Interview With Author Erin Bartels

Please introduce yourself and your book(s)!

I’m Erin Bartels, the author of the novels We Hope for Better Things and The Words between Us, as well as a collection of short stories called This Elegant Ruin.

What is/are the real-life story(ies) behind your book(s)?

My first book, We Hope for Better Things includes real historical events, such as the Civil War and the Detroit Riot of 1967, but neither the plot nor the characters are based on anyone real. My second, The Words between Us, has no basis in reality. 🙂

What inspires/inspired your creativity?

I am always interested in the connections between things–people, events, environment, past, present. I collect bits of input from every part of life–my own memories and insecurities and questions, news stories, moments in time that I witness, the landscape around me, song lyrics, poetry, etc.–and eventually some of those things form connections in my mind, like atoms bonding into molecules. And eventually, a story emerges.

How do you deal with creative block?

I find that blocks tend to come for me when I’ve been working too hard for too long and the well is dry. Then I have to take time away from the computer and refill by reconnecting with nature, working in the garden, getting my house back into order, taking a little day trip, painting, or working on some other form of writing, like poetry. Time and patience are the keys for me, and trusting that the muse will return as she always does.

Do you have tips on choosing titles and covers?

When it comes to novel titles, it really just has to be something that is easy to remember and easy to say out loud so people can look it up, ask a bookseller about it, or recommend it to a friend. And get a bit of tension in there if you can. Also, don’t go too far afield from something that fits your genre. You don’t want to title or cover something like suspense when it’s a cozy mystery. You probably don’t want your literary novel to have a sexy couple kissing on the front. Yes, you want to stand out, but don’t be too different or your audience won’t find you. And if you are going the indie or self-publishing route please spend the money to pay for a professional designer. Your cover is the most important part of your book when it comes to selling it.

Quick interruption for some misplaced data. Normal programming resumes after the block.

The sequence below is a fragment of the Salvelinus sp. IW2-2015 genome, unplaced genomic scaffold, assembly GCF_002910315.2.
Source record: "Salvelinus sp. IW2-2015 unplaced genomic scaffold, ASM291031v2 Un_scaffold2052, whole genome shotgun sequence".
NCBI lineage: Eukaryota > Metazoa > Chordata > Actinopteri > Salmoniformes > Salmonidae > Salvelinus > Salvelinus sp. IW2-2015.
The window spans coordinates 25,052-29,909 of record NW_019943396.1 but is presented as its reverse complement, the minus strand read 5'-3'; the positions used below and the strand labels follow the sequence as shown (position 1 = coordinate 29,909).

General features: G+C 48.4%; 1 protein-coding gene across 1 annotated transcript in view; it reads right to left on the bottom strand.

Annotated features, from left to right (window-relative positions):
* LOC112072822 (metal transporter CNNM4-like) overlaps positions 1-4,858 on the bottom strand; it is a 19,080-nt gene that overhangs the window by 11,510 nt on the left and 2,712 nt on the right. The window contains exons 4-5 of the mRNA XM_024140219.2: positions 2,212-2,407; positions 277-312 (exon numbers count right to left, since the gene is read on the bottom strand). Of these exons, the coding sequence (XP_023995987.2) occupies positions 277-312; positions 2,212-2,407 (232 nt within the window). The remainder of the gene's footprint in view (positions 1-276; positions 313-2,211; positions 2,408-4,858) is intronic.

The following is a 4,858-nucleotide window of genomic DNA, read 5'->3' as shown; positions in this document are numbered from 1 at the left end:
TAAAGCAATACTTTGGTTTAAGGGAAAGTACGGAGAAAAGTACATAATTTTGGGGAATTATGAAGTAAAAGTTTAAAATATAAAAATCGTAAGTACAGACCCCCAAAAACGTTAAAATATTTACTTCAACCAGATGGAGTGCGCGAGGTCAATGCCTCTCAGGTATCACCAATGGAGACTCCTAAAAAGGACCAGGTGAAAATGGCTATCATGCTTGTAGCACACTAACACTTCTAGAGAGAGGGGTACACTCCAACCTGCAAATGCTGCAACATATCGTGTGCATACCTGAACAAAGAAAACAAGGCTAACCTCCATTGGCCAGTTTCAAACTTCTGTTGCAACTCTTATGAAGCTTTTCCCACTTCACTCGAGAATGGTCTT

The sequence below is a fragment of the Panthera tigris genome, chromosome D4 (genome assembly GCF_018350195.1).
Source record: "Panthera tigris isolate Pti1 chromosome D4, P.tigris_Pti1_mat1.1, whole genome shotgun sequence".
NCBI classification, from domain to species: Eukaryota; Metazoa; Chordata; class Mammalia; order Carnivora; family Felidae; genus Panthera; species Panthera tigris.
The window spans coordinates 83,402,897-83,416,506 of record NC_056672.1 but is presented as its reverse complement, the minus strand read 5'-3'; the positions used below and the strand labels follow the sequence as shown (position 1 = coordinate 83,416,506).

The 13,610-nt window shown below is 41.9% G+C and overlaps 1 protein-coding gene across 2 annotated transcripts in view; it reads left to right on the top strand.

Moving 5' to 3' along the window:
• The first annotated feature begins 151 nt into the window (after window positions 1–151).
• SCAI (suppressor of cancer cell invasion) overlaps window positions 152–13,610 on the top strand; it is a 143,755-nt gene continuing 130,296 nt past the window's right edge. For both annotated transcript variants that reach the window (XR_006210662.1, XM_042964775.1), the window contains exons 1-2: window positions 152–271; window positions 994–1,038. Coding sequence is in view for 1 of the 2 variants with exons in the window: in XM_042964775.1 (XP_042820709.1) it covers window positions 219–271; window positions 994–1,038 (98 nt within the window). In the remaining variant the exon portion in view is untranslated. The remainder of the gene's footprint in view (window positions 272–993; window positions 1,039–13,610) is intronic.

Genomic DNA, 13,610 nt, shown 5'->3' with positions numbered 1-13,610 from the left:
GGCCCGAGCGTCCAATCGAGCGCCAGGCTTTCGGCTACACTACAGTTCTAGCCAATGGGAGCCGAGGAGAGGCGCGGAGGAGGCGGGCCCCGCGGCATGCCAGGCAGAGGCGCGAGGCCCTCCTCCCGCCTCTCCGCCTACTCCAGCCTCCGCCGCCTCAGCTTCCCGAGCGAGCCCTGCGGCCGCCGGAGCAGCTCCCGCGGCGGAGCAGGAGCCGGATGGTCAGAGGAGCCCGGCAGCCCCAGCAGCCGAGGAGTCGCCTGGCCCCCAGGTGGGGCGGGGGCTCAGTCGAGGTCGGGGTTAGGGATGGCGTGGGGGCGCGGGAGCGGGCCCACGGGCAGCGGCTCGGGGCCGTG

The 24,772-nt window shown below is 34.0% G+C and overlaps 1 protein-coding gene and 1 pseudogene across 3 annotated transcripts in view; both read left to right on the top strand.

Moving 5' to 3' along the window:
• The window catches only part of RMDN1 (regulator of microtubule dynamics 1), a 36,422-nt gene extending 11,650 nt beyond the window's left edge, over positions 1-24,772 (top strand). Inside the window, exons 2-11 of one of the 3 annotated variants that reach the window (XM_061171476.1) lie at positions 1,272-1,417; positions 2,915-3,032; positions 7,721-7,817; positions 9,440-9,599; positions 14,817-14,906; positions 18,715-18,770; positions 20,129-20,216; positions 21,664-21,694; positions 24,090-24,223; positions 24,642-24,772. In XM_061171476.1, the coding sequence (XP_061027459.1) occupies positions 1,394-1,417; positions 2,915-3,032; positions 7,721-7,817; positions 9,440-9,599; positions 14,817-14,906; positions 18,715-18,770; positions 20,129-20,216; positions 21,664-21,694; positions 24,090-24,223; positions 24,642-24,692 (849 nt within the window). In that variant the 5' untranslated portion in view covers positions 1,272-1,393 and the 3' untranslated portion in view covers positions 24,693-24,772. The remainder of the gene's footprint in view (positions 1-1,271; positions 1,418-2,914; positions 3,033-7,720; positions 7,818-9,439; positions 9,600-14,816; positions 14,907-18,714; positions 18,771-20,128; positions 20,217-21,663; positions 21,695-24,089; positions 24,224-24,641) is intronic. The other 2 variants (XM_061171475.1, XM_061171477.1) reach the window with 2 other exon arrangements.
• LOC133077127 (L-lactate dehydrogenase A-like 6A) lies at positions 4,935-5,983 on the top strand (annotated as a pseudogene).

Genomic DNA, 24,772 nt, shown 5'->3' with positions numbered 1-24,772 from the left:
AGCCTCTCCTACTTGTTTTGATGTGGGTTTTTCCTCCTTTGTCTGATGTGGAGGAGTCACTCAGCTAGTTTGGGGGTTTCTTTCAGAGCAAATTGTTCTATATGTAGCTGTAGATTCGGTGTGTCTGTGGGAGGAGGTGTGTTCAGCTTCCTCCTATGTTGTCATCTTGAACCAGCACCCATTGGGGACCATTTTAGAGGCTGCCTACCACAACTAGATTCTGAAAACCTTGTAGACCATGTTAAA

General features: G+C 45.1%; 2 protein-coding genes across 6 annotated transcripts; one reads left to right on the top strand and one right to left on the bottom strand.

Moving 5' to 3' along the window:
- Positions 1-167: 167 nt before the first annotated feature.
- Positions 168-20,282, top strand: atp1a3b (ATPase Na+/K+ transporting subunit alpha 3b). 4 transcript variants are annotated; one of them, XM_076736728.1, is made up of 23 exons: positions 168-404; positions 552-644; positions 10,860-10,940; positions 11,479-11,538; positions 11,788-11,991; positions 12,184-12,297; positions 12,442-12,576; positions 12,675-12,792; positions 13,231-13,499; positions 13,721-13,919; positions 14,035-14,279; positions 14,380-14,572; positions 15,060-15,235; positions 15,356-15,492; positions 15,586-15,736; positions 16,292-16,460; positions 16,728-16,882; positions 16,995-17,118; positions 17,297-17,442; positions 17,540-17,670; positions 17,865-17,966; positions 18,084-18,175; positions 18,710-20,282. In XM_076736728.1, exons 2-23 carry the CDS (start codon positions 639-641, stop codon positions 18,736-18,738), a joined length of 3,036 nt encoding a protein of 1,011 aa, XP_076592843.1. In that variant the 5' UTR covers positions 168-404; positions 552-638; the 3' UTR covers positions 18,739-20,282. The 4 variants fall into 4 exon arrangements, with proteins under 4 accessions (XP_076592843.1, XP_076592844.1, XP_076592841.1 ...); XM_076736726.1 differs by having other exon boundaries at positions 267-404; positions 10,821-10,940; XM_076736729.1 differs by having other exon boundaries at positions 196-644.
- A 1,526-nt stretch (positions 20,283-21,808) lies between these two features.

How do bad reviews and negative feedback affect you and how do you deal with them?

The 1 or 2 star ratings on Amazon or Goodreads don’t bother me. Those people are clearly not my audience. They’re not required to like my books. It’s the 3 or 4 star reviews that get something “wrong” from my viewpoint. As an author, you wish you could correct a misconception or explain a narrative choice a reader didn’t like, but you can’t. Once a book is published, it belongs to whoever reads it. You can’t control their perceptions, so it’s best to step back and stop reading reviews. Even the good ones can be toxic in large doses. You don’t want to start getting puffed up. No one likes a big ego, and big egos are usually detrimental to the work.

How has your creation process improved over time?

I spend more time on the front end just thinking through characters and settings (I tend to create blueprints for my story houses and maps for my story world). I don’t outline, but I write down ideas as they occur to me. The longer I spend doing this before I begin writing, the easier the story comes as I write that first draft.

What were the best, worst and most surprising things you encountered during the entire process of completing your book(s)?